Human and rodent brown adipose tissues (BAT) appear morphologically and molecularly different. Here we compare human BAT with both classical brown and brite/beige adipose tissues of ‘physiologically humanized’ mice: middle-aged mice living under conditions approaching human thermal and nutritional conditions, that is, prolonged exposure to thermoneutral temperature (approximately 30 °C) and to an energy-rich (high-fat, high-sugar) diet. We find that the morphological, cellular and molecular characteristics (both marker and adipose-selective gene expression) of classical brown fat, but not of brite/beige fat, of these physiologically humanized mice are notably similar to human BAT. We also demonstrate, both in silico and experimentally, that in physiologically humanized mice only classical BAT possesses a high thermogenic potential. These observations suggest that classical rodent BAT is the tissue of choice for translational studies aimed at recruiting human BAT to counteract the development of obesity and its comorbidities.
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The RNA-Seq data of human samples have been deposited with the European Nucleotide Archive with the accession number PRJEB20634(ref. 36). The RNA-Seq data of mouse samples have been deposited with Array Express with accession nos. E-MTAB-7561 (iBAT and ingWAT samples from standard and physiologically humanized mice) and E-MTAB-7565 (iBAT and ingWAT samples from cold-acclimated mice).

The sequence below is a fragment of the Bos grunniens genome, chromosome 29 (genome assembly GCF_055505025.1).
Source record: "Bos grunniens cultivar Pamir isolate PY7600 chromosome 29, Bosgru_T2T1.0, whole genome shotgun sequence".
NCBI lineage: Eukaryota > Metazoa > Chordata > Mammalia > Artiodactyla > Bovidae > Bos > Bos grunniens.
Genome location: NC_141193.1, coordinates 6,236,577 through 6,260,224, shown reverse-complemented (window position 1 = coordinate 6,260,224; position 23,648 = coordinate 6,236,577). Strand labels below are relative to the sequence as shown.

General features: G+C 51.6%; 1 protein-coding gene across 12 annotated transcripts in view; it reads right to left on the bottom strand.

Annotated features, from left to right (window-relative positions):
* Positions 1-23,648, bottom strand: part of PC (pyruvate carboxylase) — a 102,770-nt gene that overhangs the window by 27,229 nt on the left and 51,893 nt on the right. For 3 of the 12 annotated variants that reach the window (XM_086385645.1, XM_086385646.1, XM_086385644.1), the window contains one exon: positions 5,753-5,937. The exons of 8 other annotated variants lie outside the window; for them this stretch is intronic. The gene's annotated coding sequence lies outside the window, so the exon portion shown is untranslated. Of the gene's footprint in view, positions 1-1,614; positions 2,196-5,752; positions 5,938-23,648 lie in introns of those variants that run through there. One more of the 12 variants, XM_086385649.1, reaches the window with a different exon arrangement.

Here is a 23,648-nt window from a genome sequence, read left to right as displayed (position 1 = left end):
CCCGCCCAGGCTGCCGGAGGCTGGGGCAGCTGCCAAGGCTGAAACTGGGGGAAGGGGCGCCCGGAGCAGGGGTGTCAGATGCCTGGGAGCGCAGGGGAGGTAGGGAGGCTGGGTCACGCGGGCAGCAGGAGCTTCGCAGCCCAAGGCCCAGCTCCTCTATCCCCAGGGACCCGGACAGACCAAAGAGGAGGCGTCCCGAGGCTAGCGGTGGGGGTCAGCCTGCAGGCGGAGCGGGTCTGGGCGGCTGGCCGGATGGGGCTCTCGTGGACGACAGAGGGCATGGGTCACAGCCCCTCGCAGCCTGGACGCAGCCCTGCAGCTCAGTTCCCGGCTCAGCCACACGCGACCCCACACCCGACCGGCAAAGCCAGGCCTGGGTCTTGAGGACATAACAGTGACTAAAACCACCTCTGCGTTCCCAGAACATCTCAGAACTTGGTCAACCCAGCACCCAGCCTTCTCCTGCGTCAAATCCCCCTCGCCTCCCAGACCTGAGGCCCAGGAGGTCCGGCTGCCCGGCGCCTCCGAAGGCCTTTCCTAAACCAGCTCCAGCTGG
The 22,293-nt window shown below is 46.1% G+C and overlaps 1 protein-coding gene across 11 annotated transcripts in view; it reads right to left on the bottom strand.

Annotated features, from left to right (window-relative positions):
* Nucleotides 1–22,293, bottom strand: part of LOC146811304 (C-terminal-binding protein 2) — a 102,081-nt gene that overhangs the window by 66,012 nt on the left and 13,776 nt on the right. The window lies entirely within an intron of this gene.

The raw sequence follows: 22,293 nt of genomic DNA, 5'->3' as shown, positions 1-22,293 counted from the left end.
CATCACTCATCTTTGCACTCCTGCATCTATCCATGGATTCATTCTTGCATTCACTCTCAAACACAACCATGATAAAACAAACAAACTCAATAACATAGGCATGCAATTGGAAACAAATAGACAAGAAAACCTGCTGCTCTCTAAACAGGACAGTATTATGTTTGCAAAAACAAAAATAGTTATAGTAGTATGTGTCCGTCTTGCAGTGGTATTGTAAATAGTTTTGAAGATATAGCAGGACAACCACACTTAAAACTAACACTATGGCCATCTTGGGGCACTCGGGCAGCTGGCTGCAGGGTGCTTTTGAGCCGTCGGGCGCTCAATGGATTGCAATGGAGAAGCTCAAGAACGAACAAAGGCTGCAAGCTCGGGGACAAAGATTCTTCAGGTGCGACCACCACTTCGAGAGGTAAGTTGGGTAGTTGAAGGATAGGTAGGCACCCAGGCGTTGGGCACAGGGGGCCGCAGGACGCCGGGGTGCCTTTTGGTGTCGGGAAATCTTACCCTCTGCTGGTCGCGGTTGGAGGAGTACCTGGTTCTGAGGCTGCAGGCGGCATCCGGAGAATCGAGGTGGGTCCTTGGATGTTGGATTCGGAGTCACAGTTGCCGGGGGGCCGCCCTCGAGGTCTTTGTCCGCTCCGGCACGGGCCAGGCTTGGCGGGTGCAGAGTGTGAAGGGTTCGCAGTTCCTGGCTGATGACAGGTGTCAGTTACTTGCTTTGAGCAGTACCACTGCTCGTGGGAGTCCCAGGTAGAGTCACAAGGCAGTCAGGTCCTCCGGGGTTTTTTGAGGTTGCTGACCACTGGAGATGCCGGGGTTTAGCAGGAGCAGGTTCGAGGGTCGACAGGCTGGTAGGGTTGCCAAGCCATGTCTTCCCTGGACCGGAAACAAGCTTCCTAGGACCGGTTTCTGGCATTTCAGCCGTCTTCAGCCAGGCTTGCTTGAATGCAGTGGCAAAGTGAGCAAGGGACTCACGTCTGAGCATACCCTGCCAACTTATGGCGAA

The detailed MATLAB code for the PCA can be obtained upon reasonable request.
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The authors acknowledge support from the Swedish Research Council (VR-2017-01379 and VR-2017-04715), Knut and Alice Wallenberg Foundation (WA2015-0009), the Novo Nordisk Foundation (NNF17C0027058), Magnus Bergvalls Stiftelse (2017-02199 and 2018-02969), Diabetesfonden (DIA 2018-381) and European Union Collaborative projects ADAPT (EU201100) and DIABAT (EU278373). The authors thank the Experimental Core Facility staff for breeding the mice and the Imaging Facility at Stockholm University for the help with confocal microscopy. The authors also thank A. Smialowska and O. Dethlefsen for valuable advice regarding the bioinformatics analyses and M. Jastroch and F. Perocchi for their help with interpreting the browning probability results obtained with the PROFAT online tool.
The authors declare no competing interests.
Peer review information: Primary Handling Editor: Elena Bellafante.
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